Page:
How To Pass Exams
by: Anthony Keith Whitehead
In modern society passing educational examinations becomes an increasingly important and essential means to a better job and improved living standards.
The structure and nature of all examinations are things we cannot change to suit ourselves. Hence we need to find ways of dealing effectively with them - ways of making their systems and requirements actually work for us.
There are ways of doing this and the following can be successfully used by anyone studying for any examinations because exams usually have certain key common elements.
Check Out The Syllabus As an examinee, you have to abide by certain rules and constraints. The time length of the exam, how many question you have to answer, and so forth.
But the examiners also have to abide by certain rules - and they cannot change them (at least not without adequate notice) any more than you can! They have to publish a syllabus for every examination and they can only ask questions on what is contained within that syllabus. Once you know the syllabus, you know where the starting and finishing lines are and how far you have to run
Moreover, all parts of the syllabus are not equal: some parts of it are more equal than others. Some topics will hardly ever be questioned while others will come up every year. Highlight the syllabus using two colours: red, say, for those areas that come up very frequently; green for those which rarely come up. Do this only after a systematic inspection of past exam papers, as the next section will explain.
Then use a third colour to highlight those (hopefully very few) parts of the syllabus which you have really serious difficulty with. Providing these parts are not numerous, and depending on how often they come up, it may be possible to leave them on one side. But do use sense and judgement in doing this!
Whatever You Are Studying, First Study The Exam Papers Studying past examination papers is almost as crucial as studying the subject you have chosen!
Get hold of as many past papers as you can. The more you have the better you will be able to discern any patterns. Draw up a grid on A4 paper. Divide the top horizontally into years - as many as you have past papers for plus one for the year in which you are going to sit the exam Divide the lefthand vertical into as many subject areas as seems appropriate from your inspection of the syllabus and past exam papers. Do this very careful and only after you have become very familiar with the exam topics. Also, make allowance for any coupling of topics because sometimes examiners like to link one topic with another. If you have, say, a dozen past papers and a particular linking has only come up once, you are probably save to forget it. But if it has occurred, say, three or four times it needs to go down.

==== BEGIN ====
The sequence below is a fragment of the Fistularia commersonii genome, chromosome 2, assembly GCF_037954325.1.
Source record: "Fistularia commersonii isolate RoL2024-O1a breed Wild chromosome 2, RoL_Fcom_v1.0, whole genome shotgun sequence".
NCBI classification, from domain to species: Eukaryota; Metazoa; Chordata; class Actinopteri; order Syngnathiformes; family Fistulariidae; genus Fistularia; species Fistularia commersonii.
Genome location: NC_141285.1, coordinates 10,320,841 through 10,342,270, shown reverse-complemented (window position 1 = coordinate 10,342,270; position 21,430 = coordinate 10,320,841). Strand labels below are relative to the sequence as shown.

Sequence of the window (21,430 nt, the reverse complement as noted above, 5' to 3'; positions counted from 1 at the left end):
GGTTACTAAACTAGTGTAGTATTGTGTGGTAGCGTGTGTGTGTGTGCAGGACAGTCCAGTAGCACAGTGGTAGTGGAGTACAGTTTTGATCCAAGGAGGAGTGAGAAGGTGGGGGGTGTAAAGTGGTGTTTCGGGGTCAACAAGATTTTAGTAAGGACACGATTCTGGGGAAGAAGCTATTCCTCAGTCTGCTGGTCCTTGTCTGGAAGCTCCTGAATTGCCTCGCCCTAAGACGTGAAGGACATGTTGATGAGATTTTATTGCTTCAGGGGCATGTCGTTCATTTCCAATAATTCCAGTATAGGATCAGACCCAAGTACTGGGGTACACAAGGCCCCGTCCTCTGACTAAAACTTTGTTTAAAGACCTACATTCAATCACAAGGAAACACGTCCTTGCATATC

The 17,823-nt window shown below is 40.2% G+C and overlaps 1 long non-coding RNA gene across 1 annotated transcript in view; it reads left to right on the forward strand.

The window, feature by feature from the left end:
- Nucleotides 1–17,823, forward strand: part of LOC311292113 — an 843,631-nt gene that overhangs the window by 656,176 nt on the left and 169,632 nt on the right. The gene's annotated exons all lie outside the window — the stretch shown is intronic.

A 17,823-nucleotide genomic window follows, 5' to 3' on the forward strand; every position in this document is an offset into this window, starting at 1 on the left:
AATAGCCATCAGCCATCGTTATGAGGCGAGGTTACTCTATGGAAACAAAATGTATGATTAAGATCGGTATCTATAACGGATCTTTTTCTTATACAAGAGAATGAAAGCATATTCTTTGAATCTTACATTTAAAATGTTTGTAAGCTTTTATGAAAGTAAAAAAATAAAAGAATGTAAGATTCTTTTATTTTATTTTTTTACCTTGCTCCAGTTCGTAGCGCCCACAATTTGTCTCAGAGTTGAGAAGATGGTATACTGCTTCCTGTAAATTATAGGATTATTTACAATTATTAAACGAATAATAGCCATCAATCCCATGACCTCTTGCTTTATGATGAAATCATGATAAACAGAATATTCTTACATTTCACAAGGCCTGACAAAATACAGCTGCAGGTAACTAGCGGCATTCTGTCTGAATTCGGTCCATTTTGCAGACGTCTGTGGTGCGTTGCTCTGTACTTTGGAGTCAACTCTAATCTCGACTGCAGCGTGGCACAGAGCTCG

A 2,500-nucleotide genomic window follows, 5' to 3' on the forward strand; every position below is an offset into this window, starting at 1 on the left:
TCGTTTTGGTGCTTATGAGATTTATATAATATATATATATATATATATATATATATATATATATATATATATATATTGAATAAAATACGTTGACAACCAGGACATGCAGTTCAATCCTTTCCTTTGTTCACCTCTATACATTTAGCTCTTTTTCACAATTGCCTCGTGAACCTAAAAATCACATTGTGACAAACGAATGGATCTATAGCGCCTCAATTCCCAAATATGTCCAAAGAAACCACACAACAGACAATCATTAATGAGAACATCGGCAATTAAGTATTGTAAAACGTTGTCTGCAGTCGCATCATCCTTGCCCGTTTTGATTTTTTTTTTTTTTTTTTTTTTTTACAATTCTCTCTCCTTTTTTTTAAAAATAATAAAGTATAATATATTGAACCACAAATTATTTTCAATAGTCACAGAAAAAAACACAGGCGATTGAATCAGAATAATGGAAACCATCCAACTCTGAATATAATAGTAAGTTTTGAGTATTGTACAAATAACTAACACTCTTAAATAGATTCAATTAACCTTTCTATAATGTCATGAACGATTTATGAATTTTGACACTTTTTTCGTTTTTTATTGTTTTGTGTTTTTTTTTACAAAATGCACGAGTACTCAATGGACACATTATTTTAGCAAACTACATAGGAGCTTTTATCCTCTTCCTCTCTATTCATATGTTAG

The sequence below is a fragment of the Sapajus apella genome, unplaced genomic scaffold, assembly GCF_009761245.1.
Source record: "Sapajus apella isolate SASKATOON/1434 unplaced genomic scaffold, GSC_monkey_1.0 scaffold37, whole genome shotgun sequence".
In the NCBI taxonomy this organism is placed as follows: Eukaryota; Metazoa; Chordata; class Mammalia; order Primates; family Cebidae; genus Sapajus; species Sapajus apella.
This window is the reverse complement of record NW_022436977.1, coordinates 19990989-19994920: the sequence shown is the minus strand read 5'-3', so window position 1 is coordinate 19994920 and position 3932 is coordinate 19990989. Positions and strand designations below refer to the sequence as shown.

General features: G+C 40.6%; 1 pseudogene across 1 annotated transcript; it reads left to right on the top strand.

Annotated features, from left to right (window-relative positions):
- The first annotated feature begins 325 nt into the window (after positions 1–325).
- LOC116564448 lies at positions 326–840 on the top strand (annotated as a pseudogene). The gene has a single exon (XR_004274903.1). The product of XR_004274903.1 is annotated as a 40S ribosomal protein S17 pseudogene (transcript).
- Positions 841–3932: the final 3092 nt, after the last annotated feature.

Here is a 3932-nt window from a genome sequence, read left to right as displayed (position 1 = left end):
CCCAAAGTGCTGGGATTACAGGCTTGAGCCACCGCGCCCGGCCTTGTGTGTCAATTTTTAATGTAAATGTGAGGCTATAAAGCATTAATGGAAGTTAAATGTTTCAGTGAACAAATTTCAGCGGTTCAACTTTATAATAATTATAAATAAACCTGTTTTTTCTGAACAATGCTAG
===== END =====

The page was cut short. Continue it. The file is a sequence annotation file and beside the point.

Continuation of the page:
So now you have large set of cells, each of which relates to a particular year and to a specific topic. Place a cross in each cell for the year in which a given topic has come up. If there is a pattern, and very often there is, you will soon see it. The relative frequency with which the various topic come up will now be easy to see.
It is not that examiners are doing a parallel kind of exercise to determine the structure of the next examination they set. They might well be unaware of the kinds of patterns we are talking about. But examiners do have at least a mental scheduling of the relative importance of particular topics and an impression of what have been chosen recently.
Now use the spare column on the right-hand side, which relates to the year you are going to sit the exam, to mark those subject areas which seem most likely to come up this next time. These are the ones which you need to spend extra time on. The other areas need to be covered as well, but your projections need special care and attention.
In the case of some examinations such a pattern may not seem to emerge. But often it will. In any case, it is worth the investment of time to find out, and whether it does or not it would be foolish not to inspect as many past papers as possible. You need to see how the questions are phrased, how they are divided, sometimes even subdivided, whether there are any special conditions imposed, such as papers which are divided into different sections with different lengths of time allowed for each, and so forth.
Overall, many students just seem to accept the constraints of an examination system as a barbed wire fence they can do nothing about. But the foregoing might just give you a set of wire cutters!
About The Author
A K Whitehead B.A., M.Phil., Cambridge University Certificate in Religious Studies (+ many other exam successes on the way) He has also set and marked and invigilated numerous examinations.
Web Site: www.christianword.co.uk
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